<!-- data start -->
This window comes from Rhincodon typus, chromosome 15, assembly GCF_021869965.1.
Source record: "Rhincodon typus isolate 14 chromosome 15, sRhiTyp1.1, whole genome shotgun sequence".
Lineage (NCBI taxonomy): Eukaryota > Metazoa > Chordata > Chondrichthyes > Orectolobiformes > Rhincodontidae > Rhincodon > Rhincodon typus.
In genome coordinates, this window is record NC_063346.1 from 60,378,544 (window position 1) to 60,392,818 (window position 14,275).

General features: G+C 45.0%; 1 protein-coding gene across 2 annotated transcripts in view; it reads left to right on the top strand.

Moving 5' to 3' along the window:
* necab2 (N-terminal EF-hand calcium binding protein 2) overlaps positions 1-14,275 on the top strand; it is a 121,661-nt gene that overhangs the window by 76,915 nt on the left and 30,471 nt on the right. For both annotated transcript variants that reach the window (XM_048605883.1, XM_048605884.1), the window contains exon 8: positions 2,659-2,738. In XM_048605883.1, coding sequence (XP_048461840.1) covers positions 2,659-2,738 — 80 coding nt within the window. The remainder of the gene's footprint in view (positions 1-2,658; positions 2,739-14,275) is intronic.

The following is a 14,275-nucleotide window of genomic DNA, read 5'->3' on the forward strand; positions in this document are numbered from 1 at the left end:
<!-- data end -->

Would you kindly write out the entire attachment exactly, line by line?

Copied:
This window comes from Rhincodon typus, chromosome 15, assembly GCF_021869965.1.
Source record: "Rhincodon typus isolate 14 chromosome 15, sRhiTyp1.1, whole genome shotgun sequence".
Lineage (NCBI taxonomy): Eukaryota > Metazoa > Chordata > Chondrichthyes > Orectolobiformes > Rhincodontidae > Rhincodon > Rhincodon typus.
In genome coordinates, this window is record NC_063346.1 from 60,378,544 (window position 1) to 60,392,818 (window position 14,275).

General features: G+C 45.0%; 1 protein-coding gene across 2 annotated transcripts in view; it reads left to right on the top strand.

Moving 5' to 3' along the window:
* necab2 (N-terminal EF-hand calcium binding protein 2) overlaps positions 1-14,275 on the top strand; it is a 121,661-nt gene that overhangs the window by 76,915 nt on the left and 30,471 nt on the right. For both annotated transcript variants that reach the window (XM_048605883.1, XM_048605884.1), the window contains exon 8: positions 2,659-2,738. In XM_048605883.1, coding sequence (XP_048461840.1) covers positions 2,659-2,738 — 80 coding nt within the window. The remainder of the gene's footprint in view (positions 1-2,658; positions 2,739-14,275) is intronic.

The following is a 14,275-nucleotide window of genomic DNA, read 5'->3' on the forward strand; positions in this document are numbered from 1 at the left end: